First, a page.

Train travel in Italy is an efficient and entertaining way to go from town to town and enjoy a panorama rich in history and beauty. Booking Italian train tickets is relatively easy, but factors to take into account include the time of year and exact points of travel. Italian trains can be subject to strikes, crowding during the high season, or delays due to a variety of reasons that include inclement weather or maintenance.
- Skill level:
Things you need
- For Booking Online:
- credit card
- secure Internet connection
- For Booking in Person:
- Basic Italian language skills or Italian phrasebook (optional)
- credit card, travellers cheques, or cash (Euros)
Choose the website to use for your booking. Trenitalia is the most obvious choice, but not all parts of the website are available in English, which may prove awkward unless you have a solid knowledge of Italian.
Ensure that your chosen website is reliable and accurate. A legitimate website that carries Italian train tickets and related services will include European rail passes, bus and ferry information, changes and refunds to tickets, and information regarding strikes. Some websites charge an extra booking fee.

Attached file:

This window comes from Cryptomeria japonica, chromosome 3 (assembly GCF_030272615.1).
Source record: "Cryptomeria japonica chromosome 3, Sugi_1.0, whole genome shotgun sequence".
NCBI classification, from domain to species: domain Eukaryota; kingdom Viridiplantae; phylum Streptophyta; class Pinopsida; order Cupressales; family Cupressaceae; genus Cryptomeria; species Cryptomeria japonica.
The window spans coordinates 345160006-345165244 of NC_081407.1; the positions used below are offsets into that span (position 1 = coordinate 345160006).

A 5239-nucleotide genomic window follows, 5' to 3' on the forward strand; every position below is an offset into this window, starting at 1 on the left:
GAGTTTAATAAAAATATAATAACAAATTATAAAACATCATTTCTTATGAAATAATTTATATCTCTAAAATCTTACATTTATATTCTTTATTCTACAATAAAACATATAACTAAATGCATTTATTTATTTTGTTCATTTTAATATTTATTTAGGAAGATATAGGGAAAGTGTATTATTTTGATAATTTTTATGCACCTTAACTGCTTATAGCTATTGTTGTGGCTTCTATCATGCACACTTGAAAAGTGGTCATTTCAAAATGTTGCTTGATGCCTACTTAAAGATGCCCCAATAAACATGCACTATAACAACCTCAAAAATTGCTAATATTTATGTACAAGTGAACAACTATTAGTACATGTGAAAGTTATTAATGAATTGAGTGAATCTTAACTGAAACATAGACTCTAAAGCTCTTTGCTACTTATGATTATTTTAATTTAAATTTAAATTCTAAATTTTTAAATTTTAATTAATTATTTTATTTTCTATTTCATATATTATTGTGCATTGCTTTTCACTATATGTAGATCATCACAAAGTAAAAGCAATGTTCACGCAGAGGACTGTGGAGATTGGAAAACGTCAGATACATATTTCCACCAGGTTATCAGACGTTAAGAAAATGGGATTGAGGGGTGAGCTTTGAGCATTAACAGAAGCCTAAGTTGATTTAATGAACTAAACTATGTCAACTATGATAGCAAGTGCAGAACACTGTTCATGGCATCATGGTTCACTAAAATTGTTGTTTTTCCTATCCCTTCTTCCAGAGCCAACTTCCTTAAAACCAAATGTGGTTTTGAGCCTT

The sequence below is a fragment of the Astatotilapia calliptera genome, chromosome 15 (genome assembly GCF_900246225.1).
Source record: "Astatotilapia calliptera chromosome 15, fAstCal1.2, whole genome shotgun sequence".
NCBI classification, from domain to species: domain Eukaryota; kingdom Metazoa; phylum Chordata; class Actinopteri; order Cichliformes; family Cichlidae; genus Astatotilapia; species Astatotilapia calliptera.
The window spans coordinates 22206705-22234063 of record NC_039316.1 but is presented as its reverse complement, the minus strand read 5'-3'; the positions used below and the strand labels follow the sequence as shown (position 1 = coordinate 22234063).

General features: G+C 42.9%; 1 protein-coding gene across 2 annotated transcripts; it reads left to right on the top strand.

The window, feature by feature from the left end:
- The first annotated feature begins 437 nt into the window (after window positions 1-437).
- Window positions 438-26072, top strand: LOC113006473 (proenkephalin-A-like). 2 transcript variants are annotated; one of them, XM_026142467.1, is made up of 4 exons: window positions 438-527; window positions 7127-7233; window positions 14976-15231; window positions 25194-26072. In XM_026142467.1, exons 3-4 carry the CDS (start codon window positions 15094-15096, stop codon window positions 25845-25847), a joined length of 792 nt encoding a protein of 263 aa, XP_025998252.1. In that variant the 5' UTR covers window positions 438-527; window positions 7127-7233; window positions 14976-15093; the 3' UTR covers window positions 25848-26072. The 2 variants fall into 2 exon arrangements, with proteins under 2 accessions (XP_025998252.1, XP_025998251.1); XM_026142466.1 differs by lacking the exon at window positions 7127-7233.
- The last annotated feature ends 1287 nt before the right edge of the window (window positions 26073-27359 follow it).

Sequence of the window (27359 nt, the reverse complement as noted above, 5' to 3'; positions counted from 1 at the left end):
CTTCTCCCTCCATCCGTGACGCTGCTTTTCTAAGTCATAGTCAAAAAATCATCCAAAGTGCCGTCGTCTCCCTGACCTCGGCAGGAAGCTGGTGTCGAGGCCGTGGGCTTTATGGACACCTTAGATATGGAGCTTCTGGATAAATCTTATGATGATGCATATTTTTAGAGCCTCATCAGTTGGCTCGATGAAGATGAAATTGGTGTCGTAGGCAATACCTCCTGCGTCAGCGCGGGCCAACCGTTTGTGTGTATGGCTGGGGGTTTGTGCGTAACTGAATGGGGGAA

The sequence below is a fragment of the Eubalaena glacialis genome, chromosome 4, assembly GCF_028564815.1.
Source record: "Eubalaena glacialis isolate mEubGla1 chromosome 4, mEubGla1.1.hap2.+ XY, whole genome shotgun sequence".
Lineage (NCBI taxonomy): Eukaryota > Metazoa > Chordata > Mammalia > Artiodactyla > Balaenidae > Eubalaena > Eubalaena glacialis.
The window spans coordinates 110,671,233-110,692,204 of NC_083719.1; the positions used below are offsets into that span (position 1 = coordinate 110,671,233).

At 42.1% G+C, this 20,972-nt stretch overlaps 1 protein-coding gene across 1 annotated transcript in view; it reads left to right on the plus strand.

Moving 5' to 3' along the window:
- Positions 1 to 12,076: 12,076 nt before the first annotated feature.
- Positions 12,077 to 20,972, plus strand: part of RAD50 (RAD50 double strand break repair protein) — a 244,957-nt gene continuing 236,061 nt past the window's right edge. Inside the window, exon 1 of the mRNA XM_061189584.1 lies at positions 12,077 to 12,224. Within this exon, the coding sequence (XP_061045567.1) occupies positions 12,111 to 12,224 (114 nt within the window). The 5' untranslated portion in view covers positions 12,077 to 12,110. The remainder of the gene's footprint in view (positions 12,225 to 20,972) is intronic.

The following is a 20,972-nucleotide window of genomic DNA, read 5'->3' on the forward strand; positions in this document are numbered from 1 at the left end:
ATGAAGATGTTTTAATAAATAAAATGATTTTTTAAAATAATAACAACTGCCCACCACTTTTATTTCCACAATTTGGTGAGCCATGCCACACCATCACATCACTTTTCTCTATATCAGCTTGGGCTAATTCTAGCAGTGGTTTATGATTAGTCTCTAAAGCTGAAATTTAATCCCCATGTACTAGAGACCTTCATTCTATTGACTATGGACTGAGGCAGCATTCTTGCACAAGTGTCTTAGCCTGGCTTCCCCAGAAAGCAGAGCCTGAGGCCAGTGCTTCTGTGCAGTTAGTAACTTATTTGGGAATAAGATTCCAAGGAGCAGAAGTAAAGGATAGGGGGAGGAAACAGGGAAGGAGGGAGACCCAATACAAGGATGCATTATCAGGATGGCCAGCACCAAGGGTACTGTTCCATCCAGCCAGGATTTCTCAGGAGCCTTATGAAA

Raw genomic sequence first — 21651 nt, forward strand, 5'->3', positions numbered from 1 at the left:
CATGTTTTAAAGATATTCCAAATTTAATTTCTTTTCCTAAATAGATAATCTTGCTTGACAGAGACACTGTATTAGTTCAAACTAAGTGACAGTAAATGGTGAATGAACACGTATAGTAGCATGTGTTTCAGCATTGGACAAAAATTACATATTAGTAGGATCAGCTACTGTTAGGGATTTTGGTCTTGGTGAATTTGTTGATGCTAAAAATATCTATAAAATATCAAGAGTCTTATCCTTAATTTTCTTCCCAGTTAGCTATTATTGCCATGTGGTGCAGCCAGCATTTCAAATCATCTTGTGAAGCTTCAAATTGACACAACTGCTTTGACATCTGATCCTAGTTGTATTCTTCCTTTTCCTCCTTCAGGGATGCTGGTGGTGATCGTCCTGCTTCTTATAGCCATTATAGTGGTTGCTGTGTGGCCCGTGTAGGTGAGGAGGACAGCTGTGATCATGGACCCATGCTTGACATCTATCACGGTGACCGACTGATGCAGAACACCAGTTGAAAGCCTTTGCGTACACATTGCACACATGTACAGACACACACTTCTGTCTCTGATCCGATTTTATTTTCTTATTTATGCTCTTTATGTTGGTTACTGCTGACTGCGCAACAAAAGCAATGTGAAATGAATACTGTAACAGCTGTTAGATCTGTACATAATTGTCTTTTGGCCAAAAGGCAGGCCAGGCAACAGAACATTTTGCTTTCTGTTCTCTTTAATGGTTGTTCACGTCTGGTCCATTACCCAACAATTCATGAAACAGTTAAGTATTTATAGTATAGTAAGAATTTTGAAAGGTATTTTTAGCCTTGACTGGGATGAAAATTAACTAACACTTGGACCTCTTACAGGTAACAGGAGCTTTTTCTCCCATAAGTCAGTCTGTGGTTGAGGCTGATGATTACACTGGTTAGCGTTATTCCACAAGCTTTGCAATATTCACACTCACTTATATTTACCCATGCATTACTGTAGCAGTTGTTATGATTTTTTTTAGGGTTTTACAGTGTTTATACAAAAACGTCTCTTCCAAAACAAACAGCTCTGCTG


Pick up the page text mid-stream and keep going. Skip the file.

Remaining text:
Make sure the website you are ordering from has the ability to send tickets to your home country if you require it. Often there is a "ticketless" option gives a traveller a reference number instead of a paper ticket.
Don't be intimidated by language barrier issues if you plan on booking at the station. Use the electronic kiosks first even if you are confident in your Italian language ability. The lines are shorter and the process just as expedient.
Use the "fast ticket" machines in the station to book your ticket. These blue and yellow machines have services in a variety of different languages and offer discounts for booking a week, two weeks, or a month in advance.
Take advantage of booking on the new high-speed system that runs between the major cities of Rome, Florence, Venice, Naples and Milan. Trains runs hourly and are faster than flying.
Booking In Person
Tips and warnings
- City to city trains are frequent and plentiful, so reservations are normally not essential. For high speed or long-distance trips, however, you may want to book in advance. Even if a train is crowded, passengers can often stand in the aisles if there are no seats available. Booking comprehensive rail passes are very handy if you plan to travel frequently or have no set schedule.
- Train strikes happen frequently in Italy, and trains do not run during these times. Try to keep an eye on local news reports to plan around such incidents. English is not widely spoken, even in major urban centres, so a working knowledge of Italian and a phrasebook are strongly recommended.
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